θ and the masses of the blocks m and M are given. Assuming that M > m, find the
acceleration of the ribbon along the prism after the blocks are simultaneously
released. Consider all possible cases.

Solution:

Concepts: Newton's second law, friction | |

Reasoning: There are two scenarios. (i) If θ < θ _{c}, where θ_{c} is some critical angle, then
neither block will slide on the ribbon. The ribbon will pull on the blocks (by
means of static friction) with a tension force T. The smaller block then
accelerates uphill and the bigger one accelerates downhill with the same
acceleration.(ii) If θ < θ _{c}, then the smaller block will slide while the ribbon
sticks to the larger block. (Since the ribbon is massless, the forces of
friction exerted on it by each block must always have equal magnitudes.
Therefore, as a function on θ, the static friction limit is always be reached
first by the smaller block, and the larger block never slides along the ribbon.) | |

Details of the calculation: (i) Assume neither block slides on the ribbon. a = (T – mg sinθ)/m = (Mg sinθ – T)/M. Solving for the unknown tension, T = 2g sinθ[Mm/(M + m)]. Therefore a = {[2g sinθ][Mm/(M + m)] – mg sinθ}/m = (g sinθ)[M – m)/(M + m)]. The critical θ _{c} is reached when the ribbon tension becomes equal to
the smaller block's static friction limit. In that limiting case we have2g sin θ _{c} [Mm/(M + m)] = μ_{s}mg cosθ_{c}, tan θ_{c}
= (μ_{s}/2)(1 + m/M).(ii) When the smaller block is sliding, the ribbon tension is equal to the sliding friction between the smaller block and the ribbon, T = μ _{k}mg cosθ.The bigger block and ribbon then have downhill acceleration given by a = [Mg sinθ – μ _{k}mg cosθ]/M = g[sinθ – μ_{k}(m/M) cosθ].As the ribbon slides uphill under it, the smaller block has downhill acceleration given by: a = [mg sin θ – μ _{k}mg cos θ]/m = g (sinθ – μ_{k} cos θ).(If μ _{k} > tan θ, then the smaller block's acceleration will be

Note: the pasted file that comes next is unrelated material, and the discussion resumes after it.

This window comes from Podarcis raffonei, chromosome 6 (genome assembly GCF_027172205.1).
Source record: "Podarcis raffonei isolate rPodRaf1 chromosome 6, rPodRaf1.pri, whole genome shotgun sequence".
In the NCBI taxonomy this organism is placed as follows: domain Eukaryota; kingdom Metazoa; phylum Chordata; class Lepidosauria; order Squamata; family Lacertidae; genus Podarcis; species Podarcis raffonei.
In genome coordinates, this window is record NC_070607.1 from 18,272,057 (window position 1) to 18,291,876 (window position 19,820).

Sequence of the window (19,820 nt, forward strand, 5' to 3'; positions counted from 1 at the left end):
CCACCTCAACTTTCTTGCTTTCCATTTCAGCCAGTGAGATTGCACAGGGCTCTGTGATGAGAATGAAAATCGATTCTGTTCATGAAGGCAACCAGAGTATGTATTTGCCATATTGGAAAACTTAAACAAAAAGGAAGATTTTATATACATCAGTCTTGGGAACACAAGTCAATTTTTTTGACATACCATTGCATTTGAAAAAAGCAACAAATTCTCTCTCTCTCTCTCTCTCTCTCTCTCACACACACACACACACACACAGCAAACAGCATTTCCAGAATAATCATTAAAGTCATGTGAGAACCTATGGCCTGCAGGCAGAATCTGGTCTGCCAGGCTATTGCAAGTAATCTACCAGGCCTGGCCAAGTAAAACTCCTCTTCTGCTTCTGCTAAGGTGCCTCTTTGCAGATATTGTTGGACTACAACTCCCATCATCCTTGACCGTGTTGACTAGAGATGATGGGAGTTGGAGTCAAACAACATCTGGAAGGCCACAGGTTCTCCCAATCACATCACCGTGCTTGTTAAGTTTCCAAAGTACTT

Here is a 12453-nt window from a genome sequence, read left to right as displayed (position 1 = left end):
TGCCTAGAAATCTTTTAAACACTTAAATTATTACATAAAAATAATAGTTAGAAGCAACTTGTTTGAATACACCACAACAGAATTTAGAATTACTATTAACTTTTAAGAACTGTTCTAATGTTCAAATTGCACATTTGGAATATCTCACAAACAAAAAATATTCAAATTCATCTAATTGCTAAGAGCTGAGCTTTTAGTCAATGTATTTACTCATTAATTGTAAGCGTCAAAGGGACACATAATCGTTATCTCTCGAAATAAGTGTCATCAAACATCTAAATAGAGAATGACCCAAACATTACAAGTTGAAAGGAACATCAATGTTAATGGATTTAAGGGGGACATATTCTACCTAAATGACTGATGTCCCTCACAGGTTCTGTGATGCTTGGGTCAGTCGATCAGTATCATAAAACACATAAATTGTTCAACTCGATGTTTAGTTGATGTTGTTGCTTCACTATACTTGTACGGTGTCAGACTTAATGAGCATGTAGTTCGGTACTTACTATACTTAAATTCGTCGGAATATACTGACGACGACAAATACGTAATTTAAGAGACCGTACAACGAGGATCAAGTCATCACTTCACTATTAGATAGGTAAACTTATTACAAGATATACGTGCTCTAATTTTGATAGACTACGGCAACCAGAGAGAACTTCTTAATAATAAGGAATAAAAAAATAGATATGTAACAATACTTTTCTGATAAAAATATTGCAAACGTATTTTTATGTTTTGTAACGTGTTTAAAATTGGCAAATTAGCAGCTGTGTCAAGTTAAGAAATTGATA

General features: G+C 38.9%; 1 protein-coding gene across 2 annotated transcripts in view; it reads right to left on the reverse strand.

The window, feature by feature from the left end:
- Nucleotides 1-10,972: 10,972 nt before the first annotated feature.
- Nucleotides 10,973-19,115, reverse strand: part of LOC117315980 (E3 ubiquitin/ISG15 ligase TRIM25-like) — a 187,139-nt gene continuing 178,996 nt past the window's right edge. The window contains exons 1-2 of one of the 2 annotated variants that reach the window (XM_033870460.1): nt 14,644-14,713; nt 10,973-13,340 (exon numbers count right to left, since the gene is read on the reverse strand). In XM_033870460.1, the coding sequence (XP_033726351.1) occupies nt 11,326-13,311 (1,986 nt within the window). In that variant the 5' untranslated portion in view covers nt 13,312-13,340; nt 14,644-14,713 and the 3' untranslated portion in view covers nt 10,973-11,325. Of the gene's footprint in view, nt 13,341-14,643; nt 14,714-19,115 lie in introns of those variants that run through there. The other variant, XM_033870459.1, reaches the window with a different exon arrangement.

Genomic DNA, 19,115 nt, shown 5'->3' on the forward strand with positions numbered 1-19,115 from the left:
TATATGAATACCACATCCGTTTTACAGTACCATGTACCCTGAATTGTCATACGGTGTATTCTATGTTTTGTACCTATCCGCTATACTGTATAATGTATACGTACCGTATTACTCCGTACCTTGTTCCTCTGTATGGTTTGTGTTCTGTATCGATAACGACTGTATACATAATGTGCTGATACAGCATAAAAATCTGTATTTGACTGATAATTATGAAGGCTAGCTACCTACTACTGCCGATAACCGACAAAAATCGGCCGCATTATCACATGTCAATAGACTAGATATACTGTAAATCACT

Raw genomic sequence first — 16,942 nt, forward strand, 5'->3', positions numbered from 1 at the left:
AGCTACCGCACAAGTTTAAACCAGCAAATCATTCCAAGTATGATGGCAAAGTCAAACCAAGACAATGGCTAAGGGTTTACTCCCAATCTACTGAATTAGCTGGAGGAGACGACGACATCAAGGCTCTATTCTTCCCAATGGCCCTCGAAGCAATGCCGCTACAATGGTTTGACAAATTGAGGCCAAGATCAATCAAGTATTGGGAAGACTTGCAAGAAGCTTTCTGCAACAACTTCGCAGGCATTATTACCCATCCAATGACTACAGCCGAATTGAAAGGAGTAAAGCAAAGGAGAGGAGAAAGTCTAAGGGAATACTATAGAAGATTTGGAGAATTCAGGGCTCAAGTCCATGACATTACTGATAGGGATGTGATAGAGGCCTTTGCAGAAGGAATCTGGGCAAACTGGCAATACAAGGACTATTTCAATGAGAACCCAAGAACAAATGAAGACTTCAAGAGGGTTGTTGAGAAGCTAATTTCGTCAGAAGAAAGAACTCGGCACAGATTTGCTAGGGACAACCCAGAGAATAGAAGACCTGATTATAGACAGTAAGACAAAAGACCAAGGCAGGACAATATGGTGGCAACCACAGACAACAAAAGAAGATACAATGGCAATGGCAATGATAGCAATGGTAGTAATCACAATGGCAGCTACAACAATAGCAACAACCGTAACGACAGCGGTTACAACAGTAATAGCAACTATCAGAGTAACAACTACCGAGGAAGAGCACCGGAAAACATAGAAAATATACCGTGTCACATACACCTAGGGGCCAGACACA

negative, i.e. uphill.) |

**Problem 5:**

A rocket of initial mass m_{0} ejects fuel at a constant rate km_{0}
and at a velocity v' relative to the rocket shell of mass m_{1}.

(a) Show that the minimum rate of fuel consumption that will allow the rocket to
rise at once is k = g/v' where g is the gravitational acceleration.

(b) Find
the greatest speed achieved and the greatest height reached under that
condition.

Solution:

Concept: Motion in one dimension, Newton's 2nd law, F = dp/dt, dp = p(t + dt) - p(t) | |

Reasoning: Choose a coordinate axis with the positive direction upward. The system consists of the rocket body and the fuel. The speed of small amount of fuel |dm| decreases by -v' in the time interval dt. In the same time interval the speed of the rocket and the remaining fuel increases by dv. The total momentum change of the system in the time interval dt therefore is dp = p(t + dt) - p(t) = (m - |dm|)(v + dv) + |dm|(v - v') - mv = mdv - |dm|v' (only first order terms are retained). By Newton's 2nd law dp/dt is equal to the external force F = -mg. | |

Details of the calculation: (a) -mg = m(dv/dt) - |dm/dt|v'.Here |dm/dt| = km _{0}. Therefore dv/dt = -g + km_{0}v'/m.At t = 0 m = m _{0}. We need dv/dt ≥ 0 for the rocket to get off the
ground, therefore we need k ≥ g/v'.(b) For t > 0 and m > m _{1} we
have m = m_{0} - km_{0}t. Thereforedv/dt = -g + km _{0}v'/(m_{0}
- km_{0}t) = -g + kv'/(1 - kt).At time t _{c} the fuel is
used up. m _{1} = m_{0} - km_{0}t_{c}, t_{c}
= (1 - m_{1}/m_{0})/k = (1 - m_{1}/m_{0})v'/g
under the conditions stated in the problem.For t < t _{c}, dv/dt
= -g + kv'/(1 - kt).Let t' = 1 - kt. Then dv/dt' = g/k - v'/t'. We can integrate to find v(t'). ∫ _{0}^{v(t1')}dv = ∫_{t0'}^{t1'}(g/k)dt' - ∫_{t0'}^{t1'}(v/t')dt'
= (g/k)(t_{1}' - t_{0}') - v'ln(t_{1}'/t_{0}').t _{1}'
= 1 - kt_{1}, t_{0}' = 1. v(t_{1}) = -gt_{1}
- v'ln(1 - kt_{1}) = -gt_{1} - v'ln(1 - gt_{1}/v').For t < t _{c}, v(t) = -gt_{ } - v'ln(1 - gt/v').At t _{1} = t_{c}, v(t_{c}) = -v'(1 - m_{1}/m_{0})
- v' ln(m_{1}/m_{0}). This is the greatest speed of the
rocket.At time t _{c} the height of the rocket ish(t _{c}) = ∫_{0}^{tc}v(t)
dt = -gt_{c}^{2}/2 + (v'^{2}/g)∫_{1'}^{1-gtc/v'}ln(t')dt'
= -gt_{c}^{2}/2 + (v'^{2}/g)(t'ln(t') - t')|_{1}^{m1/m0}.h(t _{c}) = (v'^{2}/g)[(m_{1}/m_{0})ln(m_{1}/m_{0})
- ½(m_{1}^{2}/m_{0}^{2}) + ½].For t > t _{c} the rocket is coasting in a gravitational field. It
will climb until its speed has decreased to zero.Δh = ½v(t _{c})^{2}/g.
The total height reached is h_{total} = h(t_{c}) + Δh. |